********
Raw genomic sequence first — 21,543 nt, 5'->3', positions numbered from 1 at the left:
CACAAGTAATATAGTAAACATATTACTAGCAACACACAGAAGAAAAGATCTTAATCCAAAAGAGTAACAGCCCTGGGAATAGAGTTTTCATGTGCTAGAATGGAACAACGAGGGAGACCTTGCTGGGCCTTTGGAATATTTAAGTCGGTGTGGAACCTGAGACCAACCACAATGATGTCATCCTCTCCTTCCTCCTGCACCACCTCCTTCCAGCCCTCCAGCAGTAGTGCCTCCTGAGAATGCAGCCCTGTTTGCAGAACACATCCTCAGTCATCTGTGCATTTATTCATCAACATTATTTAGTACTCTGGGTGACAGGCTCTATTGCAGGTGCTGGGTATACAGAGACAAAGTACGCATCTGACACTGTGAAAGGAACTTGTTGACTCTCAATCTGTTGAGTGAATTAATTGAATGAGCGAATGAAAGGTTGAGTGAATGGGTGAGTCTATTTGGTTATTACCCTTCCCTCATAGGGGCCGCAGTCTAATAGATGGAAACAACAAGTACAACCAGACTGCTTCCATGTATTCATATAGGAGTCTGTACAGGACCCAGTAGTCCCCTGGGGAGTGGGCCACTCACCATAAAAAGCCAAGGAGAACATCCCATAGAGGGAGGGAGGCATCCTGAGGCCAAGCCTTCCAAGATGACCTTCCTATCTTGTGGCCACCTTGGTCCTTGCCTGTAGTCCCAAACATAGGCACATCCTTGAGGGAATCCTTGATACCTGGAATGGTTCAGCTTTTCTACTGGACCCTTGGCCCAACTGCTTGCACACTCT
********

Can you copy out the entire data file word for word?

Raw genomic sequence first — 21,543 nt, 5'->3', positions numbered from 1 at the left:
CACAAGTAATATAGTAAACATATTACTAGCAACACACAGAAGAAAAGATCTTAATCCAAAAGAGTAACAGCCCTGGGAATAGAGTTTTCATGTGCTAGAATGGAACAACGAGGGAGACCTTGCTGGGCCTTTGGAATATTTAAGTCGGTGTGGAACCTGAGACCAACCACAATGATGTCATCCTCTCCTTCCTCCTGCACCACCTCCTTCCAGCCCTCCAGCAGTAGTGCCTCCTGAGAATGCAGCCCTGTTTGCAGAACACATCCTCAGTCATCTGTGCATTTATTCATCAACATTATTTAGTACTCTGGGTGACAGGCTCTATTGCAGGTGCTGGGTATACAGAGACAAAGTACGCATCTGACACTGTGAAAGGAACTTGTTGACTCTCAATCTGTTGAGTGAATTAATTGAATGAGCGAATGAAAGGTTGAGTGAATGGGTGAGTCTATTTGGTTATTACCCTTCCCTCATAGGGGCCGCAGTCTAATAGATGGAAACAACAAGTACAACCAGACTGCTTCCATGTATTCATATAGGAGTCTGTACAGGACCCAGTAGTCCCCTGGGGAGTGGGCCACTCACCATAAAAAGCCAAGGAGAACATCCCATAGAGGGAGGGAGGCATCCTGAGGCCAAGCCTTCCAAGATGACCTTCCTATCTTGTGGCCACCTTGGTCCTTGCCTGTAGTCCCAAACATAGGCACATCCTTGAGGGAATCCTTGATACCTGGAATGGTTCAGCTTTTCTACTGGACCCTTGGCCCAACTGCTTGCACACTCT